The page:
This sounds bad. However, the EMS professionals and the physicians have somewhat different objectives. EMS desperately wants to share what they know about the scene and the patient. The trauma team wants to start the evaluation process using their own eyes and hands. What to do?
Bottom line: EMS to trauma team handoffs are a problem for many hospitals. EMS has a lot of valuable information, and the trauma team wants to keep the patient alive. They are both immersed in their own world, working to do what they think is best for the patient. Unfortunately, they could do better if the just worked together a bit more.
Tomorrow I’ll share a solution to the EMS-trauma team handoff problem.
Reference: Information loss in emergency medical services handover of trauma patients. Prehosp Emerg Care 13:280-285, 2009.
A few months ago, I heard this statement at a conference I was attending:
“Of course, prenotification of the trauma team by EMS decreases hospital mortality”
And of course, whenever I hear someone say “of course”, it makes me think about it. How do we know for sure? So I made one of my frequent trips to PubMed to find the basis for the statement.
And guess what? He shouldn’t have said “of course.” The literature is very scarce on this topic. There are actually some good papers detailing the advantages of prehospital notification for things like stroke and STEMI. But trauma?
A group in Melbourne, Australia performed a systematic review of the literature on this topic for the Australia-India Trauma System Collaboration. They were interesting in finding information about early (<24 hour) and overall (<30 day) mortality, as well as trauma team presence, time to critical hospital interventions, and hospital length of stay. Over a thousand articles were identified, but half did not have proper study design, and a quarter weren’t about notification. After excluding those, and others that failed other criteria, they were left with only three to review!
Here are the factoids:
Two of the studies were small, with only 81 and 269 participants and individual hospitals
The remaining study was a very large retrospective analysis of over 72,000 patients from 59 hospitals in Canada
All three had serious risk for bias and significant confounding variables
The large study showed a significant improvement in overall mortality from 32% to 23%, the smaller studies did not. But the study quality was so poor for this outcome that we can’t really be certain, and these numbers seem very high coming from Canada.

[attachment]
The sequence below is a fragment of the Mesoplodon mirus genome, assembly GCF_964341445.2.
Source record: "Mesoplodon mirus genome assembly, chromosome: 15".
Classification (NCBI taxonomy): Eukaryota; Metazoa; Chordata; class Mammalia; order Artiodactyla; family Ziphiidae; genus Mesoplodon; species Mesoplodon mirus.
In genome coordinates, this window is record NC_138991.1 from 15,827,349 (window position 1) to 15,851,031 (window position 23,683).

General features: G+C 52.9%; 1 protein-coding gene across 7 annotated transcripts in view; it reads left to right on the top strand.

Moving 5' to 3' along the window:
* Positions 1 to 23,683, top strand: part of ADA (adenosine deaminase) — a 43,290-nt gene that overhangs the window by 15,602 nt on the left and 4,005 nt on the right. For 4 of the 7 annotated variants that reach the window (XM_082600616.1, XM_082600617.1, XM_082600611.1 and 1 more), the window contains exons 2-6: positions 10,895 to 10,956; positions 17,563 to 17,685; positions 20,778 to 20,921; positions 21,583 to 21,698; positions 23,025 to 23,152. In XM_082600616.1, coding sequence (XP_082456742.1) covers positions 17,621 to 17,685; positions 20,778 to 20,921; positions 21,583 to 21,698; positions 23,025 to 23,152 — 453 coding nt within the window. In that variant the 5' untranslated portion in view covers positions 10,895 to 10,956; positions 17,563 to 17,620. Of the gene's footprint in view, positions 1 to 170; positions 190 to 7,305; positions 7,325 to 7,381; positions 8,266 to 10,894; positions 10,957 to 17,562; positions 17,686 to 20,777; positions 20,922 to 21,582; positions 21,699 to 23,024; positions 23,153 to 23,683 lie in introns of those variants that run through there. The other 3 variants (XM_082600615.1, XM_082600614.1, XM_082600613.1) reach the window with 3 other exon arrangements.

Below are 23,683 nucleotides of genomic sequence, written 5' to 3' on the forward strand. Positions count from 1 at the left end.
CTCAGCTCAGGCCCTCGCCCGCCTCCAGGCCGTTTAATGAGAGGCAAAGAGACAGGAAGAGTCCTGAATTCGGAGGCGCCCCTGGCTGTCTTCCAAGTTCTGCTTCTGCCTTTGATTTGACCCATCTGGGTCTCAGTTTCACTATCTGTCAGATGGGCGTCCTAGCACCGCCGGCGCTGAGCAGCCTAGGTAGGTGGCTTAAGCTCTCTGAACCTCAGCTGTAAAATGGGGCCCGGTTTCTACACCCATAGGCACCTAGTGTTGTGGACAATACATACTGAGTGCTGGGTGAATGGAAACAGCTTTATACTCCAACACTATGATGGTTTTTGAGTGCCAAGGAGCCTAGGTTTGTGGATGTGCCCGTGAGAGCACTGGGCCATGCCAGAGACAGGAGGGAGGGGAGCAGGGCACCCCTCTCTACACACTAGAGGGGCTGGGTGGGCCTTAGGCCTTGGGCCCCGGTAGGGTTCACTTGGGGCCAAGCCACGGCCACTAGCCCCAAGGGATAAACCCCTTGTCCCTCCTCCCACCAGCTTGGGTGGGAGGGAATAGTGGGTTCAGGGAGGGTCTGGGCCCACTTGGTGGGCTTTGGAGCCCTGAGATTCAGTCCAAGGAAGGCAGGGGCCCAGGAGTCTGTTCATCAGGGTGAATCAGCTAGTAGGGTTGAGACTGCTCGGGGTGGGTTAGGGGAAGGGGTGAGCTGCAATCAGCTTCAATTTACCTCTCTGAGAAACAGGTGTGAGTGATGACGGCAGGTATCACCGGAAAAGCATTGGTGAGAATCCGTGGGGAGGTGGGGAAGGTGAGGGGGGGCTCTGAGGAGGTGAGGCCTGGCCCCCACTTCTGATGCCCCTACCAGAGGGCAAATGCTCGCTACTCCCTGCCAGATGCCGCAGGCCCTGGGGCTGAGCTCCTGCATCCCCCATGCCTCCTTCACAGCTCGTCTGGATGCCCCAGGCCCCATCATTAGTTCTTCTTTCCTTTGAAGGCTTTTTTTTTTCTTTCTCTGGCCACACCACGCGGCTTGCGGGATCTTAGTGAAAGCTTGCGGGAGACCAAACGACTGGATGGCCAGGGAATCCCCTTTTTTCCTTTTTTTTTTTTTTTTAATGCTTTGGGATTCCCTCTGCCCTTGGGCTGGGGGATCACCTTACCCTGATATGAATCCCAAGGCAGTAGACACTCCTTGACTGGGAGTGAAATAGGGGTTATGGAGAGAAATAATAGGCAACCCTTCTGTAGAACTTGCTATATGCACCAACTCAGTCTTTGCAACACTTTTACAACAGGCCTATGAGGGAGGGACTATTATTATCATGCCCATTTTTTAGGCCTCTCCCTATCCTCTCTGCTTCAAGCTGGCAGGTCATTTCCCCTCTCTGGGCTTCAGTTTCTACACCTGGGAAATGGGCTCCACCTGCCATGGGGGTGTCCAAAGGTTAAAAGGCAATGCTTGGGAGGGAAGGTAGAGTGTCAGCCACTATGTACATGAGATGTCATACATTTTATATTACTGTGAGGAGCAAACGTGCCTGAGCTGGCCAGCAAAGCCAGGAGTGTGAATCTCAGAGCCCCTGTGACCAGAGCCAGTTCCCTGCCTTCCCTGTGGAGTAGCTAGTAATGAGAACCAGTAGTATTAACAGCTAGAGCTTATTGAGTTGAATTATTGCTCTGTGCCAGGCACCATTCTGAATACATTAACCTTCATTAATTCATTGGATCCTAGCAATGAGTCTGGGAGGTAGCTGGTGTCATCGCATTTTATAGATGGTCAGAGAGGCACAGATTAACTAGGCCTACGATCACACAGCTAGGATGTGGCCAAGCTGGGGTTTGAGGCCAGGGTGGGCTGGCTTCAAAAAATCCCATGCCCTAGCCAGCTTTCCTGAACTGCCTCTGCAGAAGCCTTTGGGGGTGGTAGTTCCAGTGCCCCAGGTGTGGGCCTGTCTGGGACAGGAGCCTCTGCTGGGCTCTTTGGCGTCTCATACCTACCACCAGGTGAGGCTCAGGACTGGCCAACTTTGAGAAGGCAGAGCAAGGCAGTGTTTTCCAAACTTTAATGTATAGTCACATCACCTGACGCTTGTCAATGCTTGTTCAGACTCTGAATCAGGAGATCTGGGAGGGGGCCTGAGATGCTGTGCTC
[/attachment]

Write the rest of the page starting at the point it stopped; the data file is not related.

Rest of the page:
No conclusions could be drawn for short term mortality, length of stay, or time to interventions in the ED
The studies only involved high-income countries; nothing could be learned for low to medium-income countries.
Bottom line: Three studies in 27 years??! So sad. It certainly seems like having the trauma team informed and prepped in advance should count for something. But like so many other things in this business, we just don’t know for sure. Having everyone in place and ready to receive the patient, and getting other in-hospital resources ready (e.g. OR) may shorten time to definitive, life-saving treatment. But for now, we’ll just have to pretend. Until someone designs and performs a much better study.
More dogma, or is it actually useful? Any time a chest tube (tube thoracostomy) is inserted, we automatically order a chest x-ray. Even the ATLS course recommends obtaining an image after placement. But anything we do “automatically” is grounds for critical analysis to see if there is a valid reason for doing it.
A South African group looked at the utility of this practice retrospectively in 1004 of their patients. They place 1042 tubes. Here are the factoids:
Patients were included if they had at least one chest x-ray obtained after insertion
Patients were grouped as follows: Group A (10%) had the tube inserted on clinical grounds with no pre-insertion x-ray (e.g. tension pneumothorax). Group B (19%) had a chest x-ray before and had ongoing clinical concerns after insertion. Group C (71%) had a chest-xray before and no ongoing concerns.
75% of injuries were penetrating (75% stab, 25% GSW), 25% were blunt
Group A (insertion with pre-x-ray): 9% had post-insertion findings that prompted a management change (kinked, not inserted far enough)
Group B (ongoing clinical concerns): 58% required a management change based on the post-x-ray. 33% were subcutaneous or not inserted far enough (!!)
Group C (no ongoing clinical concerns): 32 of 710 (5%) required a management change, usually because the tube was too deep
The authors concluded that if there are no clinical concerns (tube functioning, no clinical symptoms) after insertion, then a chest x-ray is not necessary.
Bottom line: But I disagree with the authors! Even with no obvious clinical concerns, the tube may not be functioning for a variety of reasons. Hopefully, this fact would then be discovered the next day when another x-ray is obtained. But this delays the usual progression toward removing the tube promptly by at least one day. It increases hospital stay, as well as the likelihood of infection or other hospital-associated complication. A chest x-ray is cheap compared to a day in the hospital, which would potentially happen in 5% of these patients. I recommend that we continue to obtain a simple one-view chest x-ray after tube insertion.